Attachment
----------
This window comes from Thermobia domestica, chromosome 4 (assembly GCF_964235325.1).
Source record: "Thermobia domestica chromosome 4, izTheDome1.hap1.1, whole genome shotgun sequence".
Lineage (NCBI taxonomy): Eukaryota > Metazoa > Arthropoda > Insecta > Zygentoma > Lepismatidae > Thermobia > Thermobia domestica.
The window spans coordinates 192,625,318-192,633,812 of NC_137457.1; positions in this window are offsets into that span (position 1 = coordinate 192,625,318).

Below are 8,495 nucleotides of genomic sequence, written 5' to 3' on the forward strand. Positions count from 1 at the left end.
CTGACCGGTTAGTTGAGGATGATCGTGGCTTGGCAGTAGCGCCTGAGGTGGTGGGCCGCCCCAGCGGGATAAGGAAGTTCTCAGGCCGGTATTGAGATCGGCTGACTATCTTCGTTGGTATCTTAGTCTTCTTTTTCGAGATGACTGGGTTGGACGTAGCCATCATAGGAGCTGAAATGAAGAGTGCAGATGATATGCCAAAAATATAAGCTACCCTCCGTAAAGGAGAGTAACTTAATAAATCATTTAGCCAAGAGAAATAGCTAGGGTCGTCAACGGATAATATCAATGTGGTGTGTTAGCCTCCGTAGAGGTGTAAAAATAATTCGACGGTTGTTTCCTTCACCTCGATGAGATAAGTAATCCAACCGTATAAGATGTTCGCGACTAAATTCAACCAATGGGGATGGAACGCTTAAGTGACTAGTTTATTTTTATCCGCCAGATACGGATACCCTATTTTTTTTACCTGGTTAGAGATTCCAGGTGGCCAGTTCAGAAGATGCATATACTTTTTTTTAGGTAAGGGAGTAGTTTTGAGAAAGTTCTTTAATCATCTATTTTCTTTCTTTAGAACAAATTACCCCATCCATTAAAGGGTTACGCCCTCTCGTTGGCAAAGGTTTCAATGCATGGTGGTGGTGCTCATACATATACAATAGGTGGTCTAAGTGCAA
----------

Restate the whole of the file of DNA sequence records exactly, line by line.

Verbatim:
This window comes from Thermobia domestica, chromosome 4 (assembly GCF_964235325.1).
Source record: "Thermobia domestica chromosome 4, izTheDome1.hap1.1, whole genome shotgun sequence".
Lineage (NCBI taxonomy): Eukaryota > Metazoa > Arthropoda > Insecta > Zygentoma > Lepismatidae > Thermobia > Thermobia domestica.
The window spans coordinates 192,625,318-192,633,812 of NC_137457.1; positions in this window are offsets into that span (position 1 = coordinate 192,625,318).

Below are 8,495 nucleotides of genomic sequence, written 5' to 3' on the forward strand. Positions count from 1 at the left end.
CTGACCGGTTAGTTGAGGATGATCGTGGCTTGGCAGTAGCGCCTGAGGTGGTGGGCCGCCCCAGCGGGATAAGGAAGTTCTCAGGCCGGTATTGAGATCGGCTGACTATCTTCGTTGGTATCTTAGTCTTCTTTTTCGAGATGACTGGGTTGGACGTAGCCATCATAGGAGCTGAAATGAAGAGTGCAGATGATATGCCAAAAATATAAGCTACCCTCCGTAAAGGAGAGTAACTTAATAAATCATTTAGCCAAGAGAAATAGCTAGGGTCGTCAACGGATAATATCAATGTGGTGTGTTAGCCTCCGTAGAGGTGTAAAAATAATTCGACGGTTGTTTCCTTCACCTCGATGAGATAAGTAATCCAACCGTATAAGATGTTCGCGACTAAATTCAACCAATGGGGATGGAACGCTTAAGTGACTAGTTTATTTTTATCCGCCAGATACGGATACCCTATTTTTTTTACCTGGTTAGAGATTCCAGGTGGCCAGTTCAGAAGATGCATATACTTTTTTTTAGGTAAGGGAGTAGTTTTGAGAAAGTTCTTTAATCATCTATTTTCTTTCTTTAGAACAAATTACCCCATCCATTAAAGGGTTACGCCCTCTCGTTGGCAAAGGTTTCAATGCATGGTGGTGGTGCTCATACATATACAATAGGTGGTCTAAGTGCAA